Human cities from the grassroots: Spaces and places of solidarity

By Sally Theobald from the ARISE Hub

What makes a human city? What can we learn from grass root activism? I attended an experience exchange on grassroots activism in Liverpool, Barcelona and Berlin at Tusk in Liverpool’s happening and regenerated Baltic triangle. I went with my ARISE hub hat on, keen to learn about grass roots research, organising and action to build more human cities in Europe and potential synergies and cross-learning with efforts to improve informal settlements in growing cities in Africa and Asia.

Mercè Cortina-Oriol discussed activism in Barcelona and how neighbourhoods became spaces of social mobilisation.  In a context where tourism has dislocated many communities –  a high proportion of housing is now owned by international investors –  community members were able to develop a transversal connection and solidarity which united different struggles. Coalitions for action across housing, education, child care, transport and green spaces  “ignited spaces of solidarity”. This also involved new forms of partnerships – activists and squatters built new connections with house buyers (not traditionally part of the struggle) which took them out of their comfort zone and enabled a reflection on limits and opportunities of different positionalities.

Dario Azzellini shared experiences from Berlin which he described as a leftist and rebellious city whose fortunes and experiences have been shaped through different political trajectories and the rise and fall of the Berlin wall. In recent years this hipster city has also seen house rents increase rapidly. Activists have worked strategically within the systems and political structures allowed in the governance structure of Berlin city state to promote change using petitions and referendums. They generated 175000 signatures in six months to trigger a referendum to contest the privatisation of water and power and were successful in renationalising both water and electricity. They also triggered and won a referendum to maintain a large green space in the heart of the city and to ensure rents can’t be raised for the next five years. Again, impressive solidarity and action for change enshrined within the laws of Berlin city state.

Nina Edge  (below) an artist from the Welsh Streets in Liverpool discussed a 15 year journey residents have been on to reject whole site demolition in favour of repair (wherever possible) to deliver solid eco-friendly homes. She described the original community as stable and cohesive and discussed how different cultural forms develop dependent on the types of housing provided.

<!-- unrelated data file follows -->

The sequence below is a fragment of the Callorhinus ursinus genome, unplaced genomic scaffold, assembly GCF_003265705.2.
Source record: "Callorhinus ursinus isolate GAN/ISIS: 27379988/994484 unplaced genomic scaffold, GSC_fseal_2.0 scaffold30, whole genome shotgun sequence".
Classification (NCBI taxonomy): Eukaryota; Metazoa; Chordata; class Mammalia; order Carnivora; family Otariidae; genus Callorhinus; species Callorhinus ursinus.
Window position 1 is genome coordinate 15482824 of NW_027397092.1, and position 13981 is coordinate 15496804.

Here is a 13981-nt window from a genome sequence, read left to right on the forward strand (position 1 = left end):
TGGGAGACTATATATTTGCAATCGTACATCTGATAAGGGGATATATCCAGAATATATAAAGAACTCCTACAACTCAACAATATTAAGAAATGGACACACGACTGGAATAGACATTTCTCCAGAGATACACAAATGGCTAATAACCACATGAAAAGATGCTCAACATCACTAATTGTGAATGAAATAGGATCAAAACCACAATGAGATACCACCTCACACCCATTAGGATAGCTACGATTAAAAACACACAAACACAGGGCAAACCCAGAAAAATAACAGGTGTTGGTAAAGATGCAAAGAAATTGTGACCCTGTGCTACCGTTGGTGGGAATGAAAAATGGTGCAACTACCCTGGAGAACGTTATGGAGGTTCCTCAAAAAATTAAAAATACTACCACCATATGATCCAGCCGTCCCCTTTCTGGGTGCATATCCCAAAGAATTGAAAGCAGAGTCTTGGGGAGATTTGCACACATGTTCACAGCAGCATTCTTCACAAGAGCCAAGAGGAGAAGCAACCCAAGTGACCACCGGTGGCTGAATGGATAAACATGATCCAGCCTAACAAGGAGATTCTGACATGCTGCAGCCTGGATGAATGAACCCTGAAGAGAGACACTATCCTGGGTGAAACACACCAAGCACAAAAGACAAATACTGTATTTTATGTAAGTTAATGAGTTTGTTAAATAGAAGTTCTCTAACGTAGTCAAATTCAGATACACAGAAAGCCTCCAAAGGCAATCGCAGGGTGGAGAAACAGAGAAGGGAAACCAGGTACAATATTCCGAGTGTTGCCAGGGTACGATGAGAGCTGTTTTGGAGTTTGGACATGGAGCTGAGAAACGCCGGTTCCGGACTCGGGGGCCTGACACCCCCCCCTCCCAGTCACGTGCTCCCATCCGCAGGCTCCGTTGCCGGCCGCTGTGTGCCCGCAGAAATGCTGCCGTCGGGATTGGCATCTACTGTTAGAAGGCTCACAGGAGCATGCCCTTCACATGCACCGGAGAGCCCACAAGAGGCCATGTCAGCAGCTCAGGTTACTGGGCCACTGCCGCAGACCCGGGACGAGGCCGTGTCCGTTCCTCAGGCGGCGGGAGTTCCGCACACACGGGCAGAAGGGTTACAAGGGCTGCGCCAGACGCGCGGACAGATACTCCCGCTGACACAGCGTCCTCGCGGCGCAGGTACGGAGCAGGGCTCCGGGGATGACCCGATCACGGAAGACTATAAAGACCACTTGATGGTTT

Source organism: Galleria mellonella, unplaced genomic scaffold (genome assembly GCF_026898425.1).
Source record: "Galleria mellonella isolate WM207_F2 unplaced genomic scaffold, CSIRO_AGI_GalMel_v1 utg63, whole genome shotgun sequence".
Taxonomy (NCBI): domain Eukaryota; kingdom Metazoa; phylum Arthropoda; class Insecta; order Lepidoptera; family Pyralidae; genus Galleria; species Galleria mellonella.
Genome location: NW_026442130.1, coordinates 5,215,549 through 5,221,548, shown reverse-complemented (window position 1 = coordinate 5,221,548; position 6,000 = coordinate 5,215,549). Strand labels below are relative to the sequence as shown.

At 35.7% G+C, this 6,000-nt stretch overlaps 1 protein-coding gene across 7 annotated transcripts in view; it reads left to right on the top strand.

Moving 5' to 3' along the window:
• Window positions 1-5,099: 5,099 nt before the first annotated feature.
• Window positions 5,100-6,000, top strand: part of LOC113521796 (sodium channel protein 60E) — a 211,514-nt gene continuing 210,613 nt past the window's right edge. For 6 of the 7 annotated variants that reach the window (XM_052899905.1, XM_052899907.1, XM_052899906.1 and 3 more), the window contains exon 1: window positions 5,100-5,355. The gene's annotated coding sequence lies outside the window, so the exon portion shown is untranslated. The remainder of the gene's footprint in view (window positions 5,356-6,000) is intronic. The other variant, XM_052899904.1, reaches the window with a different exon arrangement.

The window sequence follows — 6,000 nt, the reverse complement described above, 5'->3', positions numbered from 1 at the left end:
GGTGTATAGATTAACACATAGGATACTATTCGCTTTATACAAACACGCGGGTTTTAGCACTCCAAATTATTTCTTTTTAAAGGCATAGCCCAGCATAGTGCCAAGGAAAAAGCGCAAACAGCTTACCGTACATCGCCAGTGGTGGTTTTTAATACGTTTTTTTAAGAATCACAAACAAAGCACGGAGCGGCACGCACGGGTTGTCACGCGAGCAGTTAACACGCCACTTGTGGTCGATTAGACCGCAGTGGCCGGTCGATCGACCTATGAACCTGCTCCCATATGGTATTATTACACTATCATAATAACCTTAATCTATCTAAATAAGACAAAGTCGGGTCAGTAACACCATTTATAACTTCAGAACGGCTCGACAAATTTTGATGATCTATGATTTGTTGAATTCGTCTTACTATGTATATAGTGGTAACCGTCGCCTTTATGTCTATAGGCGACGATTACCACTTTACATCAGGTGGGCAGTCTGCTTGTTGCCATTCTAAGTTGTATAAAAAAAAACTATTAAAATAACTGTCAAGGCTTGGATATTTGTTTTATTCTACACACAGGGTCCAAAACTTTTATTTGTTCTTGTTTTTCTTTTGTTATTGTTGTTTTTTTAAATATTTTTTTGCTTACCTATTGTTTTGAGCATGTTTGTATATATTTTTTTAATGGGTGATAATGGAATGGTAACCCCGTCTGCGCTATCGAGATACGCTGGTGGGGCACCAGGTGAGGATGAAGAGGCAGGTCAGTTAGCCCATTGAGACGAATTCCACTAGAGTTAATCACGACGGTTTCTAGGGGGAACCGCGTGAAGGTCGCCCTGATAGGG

Artist Nina Edge
Welsh Streets ©John S Turner

Following the threat of  demolition, she described how “housing is a touch paper for discontent” and how they worked to collect data on residents’ wishes, needs and experiences and the amount of times they had resisted eviction. Ultimately the prices in the areas have increased and people that campaigned to keep their homes can’t afford to come back. Activism and solidarity continue through ongoing dialogue, (changing) narratives, stories, parties, monthly markets and  monthly play days (where Kelvin Grove is closed off to cars). Ann O’Byrne, Labour and Co-operative Councillor for Warbeck Ward who hosted the panel, discussed social solidarity in Liverpool and how partnerships for well-being are  encapsulated by the Baltic Triangle, Granby St market and homebaked in Anfield. Liverpool is definitely an exciting and innovative city and one which at its very roots stands in solidarity with others. One of the market stall at Granby Street raises money each month in solidarity with Al-Sabeen hospital in Sana’a Yemen, where health workers have not been paid during four years of war.

Data for change and activism for human and responsive cities resonates with our ARISE hub which is working in partnership with researchers, advocates and federation of slum dwellers to improve accountability, health and well-being in informal settlements in growing cities in Sierra Leone, Kenya, India and Bangladesh. Our partners include Slum Dwellers International (SDI) a network of community-based organizations of the urban poor in 33 countries in Africa, Asia, and Latin America who also collect data and create change. Organized federations throughout the SDI network profile, map, and enumerate their settlements to gather invaluable planning data and catalyse community action and partnership. Their Know Your City website combines hard data and rich stories from urban poor communities in 224 cities across the Global South.

I look forward to more dialogue, reflection, reflexive practice and strategic partnerships across wide ranging contexts to build the software and hardware of human cities and spaces and places of solidarity.